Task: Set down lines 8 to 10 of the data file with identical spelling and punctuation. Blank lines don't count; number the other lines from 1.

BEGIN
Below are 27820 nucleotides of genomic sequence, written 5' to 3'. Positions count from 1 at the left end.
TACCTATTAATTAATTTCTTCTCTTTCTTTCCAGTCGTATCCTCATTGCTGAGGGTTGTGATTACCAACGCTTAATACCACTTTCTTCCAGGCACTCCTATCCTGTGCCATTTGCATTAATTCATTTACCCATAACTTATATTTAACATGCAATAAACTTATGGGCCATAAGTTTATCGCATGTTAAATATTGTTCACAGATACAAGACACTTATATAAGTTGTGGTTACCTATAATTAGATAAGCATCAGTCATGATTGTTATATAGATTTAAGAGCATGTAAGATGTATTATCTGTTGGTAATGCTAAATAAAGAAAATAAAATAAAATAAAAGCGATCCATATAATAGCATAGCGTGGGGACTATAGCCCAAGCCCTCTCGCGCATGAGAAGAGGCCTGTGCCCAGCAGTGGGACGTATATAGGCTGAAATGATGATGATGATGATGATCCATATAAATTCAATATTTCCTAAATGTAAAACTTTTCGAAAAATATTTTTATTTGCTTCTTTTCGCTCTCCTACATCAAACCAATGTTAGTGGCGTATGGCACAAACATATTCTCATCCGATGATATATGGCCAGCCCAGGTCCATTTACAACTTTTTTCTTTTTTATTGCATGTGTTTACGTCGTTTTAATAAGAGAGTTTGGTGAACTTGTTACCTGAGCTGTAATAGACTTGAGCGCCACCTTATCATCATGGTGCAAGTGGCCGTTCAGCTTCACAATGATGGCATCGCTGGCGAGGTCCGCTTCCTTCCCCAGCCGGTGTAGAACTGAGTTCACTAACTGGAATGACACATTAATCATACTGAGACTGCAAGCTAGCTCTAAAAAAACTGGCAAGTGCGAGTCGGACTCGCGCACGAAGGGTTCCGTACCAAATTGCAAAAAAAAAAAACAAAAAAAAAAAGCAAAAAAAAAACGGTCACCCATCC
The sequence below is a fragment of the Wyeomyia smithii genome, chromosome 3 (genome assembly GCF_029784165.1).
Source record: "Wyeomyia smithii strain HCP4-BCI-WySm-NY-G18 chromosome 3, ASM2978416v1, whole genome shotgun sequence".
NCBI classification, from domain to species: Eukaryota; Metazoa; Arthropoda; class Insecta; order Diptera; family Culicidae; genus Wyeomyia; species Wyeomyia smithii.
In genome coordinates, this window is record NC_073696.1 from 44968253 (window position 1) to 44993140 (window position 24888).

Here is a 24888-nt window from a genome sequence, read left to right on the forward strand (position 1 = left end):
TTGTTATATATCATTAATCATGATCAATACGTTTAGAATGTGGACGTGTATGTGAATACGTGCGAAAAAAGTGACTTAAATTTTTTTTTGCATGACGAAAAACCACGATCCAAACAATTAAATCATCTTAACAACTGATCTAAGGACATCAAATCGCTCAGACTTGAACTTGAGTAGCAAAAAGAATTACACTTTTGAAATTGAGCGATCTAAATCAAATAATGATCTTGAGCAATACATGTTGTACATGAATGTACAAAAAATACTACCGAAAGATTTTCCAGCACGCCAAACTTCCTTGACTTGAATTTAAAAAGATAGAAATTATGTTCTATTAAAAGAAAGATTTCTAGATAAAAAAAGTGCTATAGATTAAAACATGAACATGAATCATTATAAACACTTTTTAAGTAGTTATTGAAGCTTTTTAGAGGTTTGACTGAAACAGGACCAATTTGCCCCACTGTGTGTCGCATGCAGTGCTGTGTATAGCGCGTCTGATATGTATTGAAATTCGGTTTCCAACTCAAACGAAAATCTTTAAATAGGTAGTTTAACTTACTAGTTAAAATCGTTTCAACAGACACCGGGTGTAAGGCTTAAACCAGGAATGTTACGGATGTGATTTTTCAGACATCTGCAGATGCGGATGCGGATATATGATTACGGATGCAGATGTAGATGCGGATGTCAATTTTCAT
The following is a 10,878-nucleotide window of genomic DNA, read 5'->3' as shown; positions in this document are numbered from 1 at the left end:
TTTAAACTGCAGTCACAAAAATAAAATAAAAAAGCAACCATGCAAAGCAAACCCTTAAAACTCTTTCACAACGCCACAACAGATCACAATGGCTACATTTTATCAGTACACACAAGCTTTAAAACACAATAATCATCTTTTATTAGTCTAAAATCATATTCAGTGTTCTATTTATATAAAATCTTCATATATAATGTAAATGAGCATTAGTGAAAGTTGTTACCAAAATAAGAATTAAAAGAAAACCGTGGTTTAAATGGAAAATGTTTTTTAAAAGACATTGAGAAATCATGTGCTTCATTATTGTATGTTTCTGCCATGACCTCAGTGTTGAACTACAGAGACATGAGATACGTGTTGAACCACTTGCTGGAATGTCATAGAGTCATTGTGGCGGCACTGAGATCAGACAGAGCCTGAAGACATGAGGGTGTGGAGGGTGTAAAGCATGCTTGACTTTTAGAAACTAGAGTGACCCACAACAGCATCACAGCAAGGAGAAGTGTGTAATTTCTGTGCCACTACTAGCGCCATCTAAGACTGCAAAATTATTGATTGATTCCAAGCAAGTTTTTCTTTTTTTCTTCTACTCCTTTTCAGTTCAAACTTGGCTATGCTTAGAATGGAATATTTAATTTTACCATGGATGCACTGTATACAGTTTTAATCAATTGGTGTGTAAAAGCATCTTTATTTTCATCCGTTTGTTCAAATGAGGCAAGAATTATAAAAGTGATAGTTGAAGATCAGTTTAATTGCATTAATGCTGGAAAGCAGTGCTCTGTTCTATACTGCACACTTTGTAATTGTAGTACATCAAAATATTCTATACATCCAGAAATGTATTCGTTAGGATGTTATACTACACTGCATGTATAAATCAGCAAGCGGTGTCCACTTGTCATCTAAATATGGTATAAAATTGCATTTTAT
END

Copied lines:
TTGTTATATATCATTAATCATGATCAATACGTTTAGAATGTGGACGTGTATGTGAATACGTGCGAAAAAAGTGACTTAAATTTTTTTTTGCATGACGAAAAACCACGATCCAAACAATTAAATCATCTTAACAACTGATCTAAGGACATCAAATCGCTCAGACTTGAACTTGAGTAGCAAAAAGAATTACACTTTTGAAATTGAGCGATCTAAATCAAATAATGATCTTGAGCAATACATGTTGTACATGAATGTACAAAAAATACTACCGAAAGATTTTCCAGCACGCCAAACTTCCTTGACTTGAATTTAAAAAGATAGAAATTATGTTCTATTAAAAGAAAGATTTCTAGATAAAAAAAGTGCTATAGATTAAAACATGAACATGAATCATTATAAACACTTTTTAAGTAGTTATTGAAGCTTTTTAGAGGTTTGACTGAAACAGGACCAATTTGCCCCACTGTGTGTCGCATGCAGTGCTGTGTATAGCGCGTCTGATATGTATTGAAATTCGGTTTCCAACTCAAACGAAAATCTTTAAATAGGTAGTTTAACTTACTAGTTAAAATCGTTTCAACAGACACCGGGTGTAAGGCTTAAACCAGGAATGTTACGGATGTGATTTTTCAGACATCTGCAGATGCGGATGCGGATATATGATTACGGATGCAGATGTAGATGCGGATGTCAATTTTCAT
The following is a 10,878-nucleotide window of genomic DNA, read 5'->3' as shown; positions in this document are numbered from 1 at the left end:
TTTAAACTGCAGTCACAAAAATAAAATAAAAAAGCAACCATGCAAAGCAAACCCTTAAAACTCTTTCACAACGCCACAACAGATCACAATGGCTACATTTTATCAGTACACACAAGCTTTAAAACACAATAATCATCTTTTATTAGTCTAAAATCATATTCAGTGTTCTATTTATATAAAATCTTCATATATAATGTAAATGAGCATTAGTGAAAGTTGTTACCAAAATAAGAATTAAAAGAAAACCGTGGTTTAAATGGAAAATGTTTTTTAAAAGACATTGAGAAATCATGTGCTTCATTATTGTATGTTTCTGCCATGACCTCAGTGTTGAACTACAGAGACATGAGATACGTGTTGAACCACTTGCTGGAATGTCATAGAGTCATTGTGGCGGCACTGAGATCAGACAGAGCCTGAAGACATGAGGGTGTGGAGGGTGTAAAGCATGCTTGACTTTTAGAAACTAGAGTGACCCACAACAGCATCACAGCAAGGAGAAGTGTGTAATTTCTGTGCCACTACTAGCGCCATCTAAGACTGCAAAATTATTGATTGATTCCAAGCAAGTTTTTCTTTTTTTCTTCTACTCCTTTTCAGTTCAAACTTGGCTATGCTTAGAATGGAATATTTAATTTTACCATGGATGCACTGTATACAGTTTTAATCAATTGGTGTGTAAAAGCATCTTTATTTTCATCCGTTTGTTCAAATGAGGCAAGAATTATAAAAGTGATAGTTGAAGATCAGTTTAATTGCATTAATGCTGGAAAGCAGTGCTCTGTTCTATACTGCACACTTTGTAATTGTAGTACATCAAAATATTCTATACATCCAGAAATGTATTCGTTAGGATGTTATACTACACTGCATGTATAAATCAGCAAGCGGTGTCCACTTGTCATCTAAATATGGTATAAAATTGCATTTTAT